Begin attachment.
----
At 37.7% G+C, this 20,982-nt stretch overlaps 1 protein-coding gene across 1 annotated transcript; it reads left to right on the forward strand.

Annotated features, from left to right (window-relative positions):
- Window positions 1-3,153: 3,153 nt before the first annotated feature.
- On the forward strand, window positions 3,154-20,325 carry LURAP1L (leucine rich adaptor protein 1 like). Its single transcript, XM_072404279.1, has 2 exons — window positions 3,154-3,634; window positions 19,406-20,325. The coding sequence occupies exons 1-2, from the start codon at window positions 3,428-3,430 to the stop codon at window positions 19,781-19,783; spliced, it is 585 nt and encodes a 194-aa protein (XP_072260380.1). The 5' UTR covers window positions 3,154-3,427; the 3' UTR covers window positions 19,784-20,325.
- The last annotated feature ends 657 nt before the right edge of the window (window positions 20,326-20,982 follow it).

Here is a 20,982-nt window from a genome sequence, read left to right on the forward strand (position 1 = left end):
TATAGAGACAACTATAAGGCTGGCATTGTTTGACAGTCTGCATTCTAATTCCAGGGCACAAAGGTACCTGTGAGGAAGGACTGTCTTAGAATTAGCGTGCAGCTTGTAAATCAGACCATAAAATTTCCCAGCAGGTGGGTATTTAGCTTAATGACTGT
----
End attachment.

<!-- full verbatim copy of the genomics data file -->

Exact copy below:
At 37.7% G+C, this 20,982-nt stretch overlaps 1 protein-coding gene across 1 annotated transcript; it reads left to right on the forward strand.

Annotated features, from left to right (window-relative positions):
- Window positions 1-3,153: 3,153 nt before the first annotated feature.
- On the forward strand, window positions 3,154-20,325 carry LURAP1L (leucine rich adaptor protein 1 like). Its single transcript, XM_072404279.1, has 2 exons — window positions 3,154-3,634; window positions 19,406-20,325. The coding sequence occupies exons 1-2, from the start codon at window positions 3,428-3,430 to the stop codon at window positions 19,781-19,783; spliced, it is 585 nt and encodes a 194-aa protein (XP_072260380.1). The 5' UTR covers window positions 3,154-3,427; the 3' UTR covers window positions 19,784-20,325.
- The last annotated feature ends 657 nt before the right edge of the window (window positions 20,326-20,982 follow it).

Here is a 20,982-nt window from a genome sequence, read left to right on the forward strand (position 1 = left end):
TATAGAGACAACTATAAGGCTGGCATTGTTTGACAGTCTGCATTCTAATTCCAGGGCACAAAGGTACCTGTGAGGAAGGACTGTCTTAGAATTAGCGTGCAGCTTGTAAATCAGACCATAAAATTTCCCAGCAGGTGGGTATTTAGCTTAATGACTGT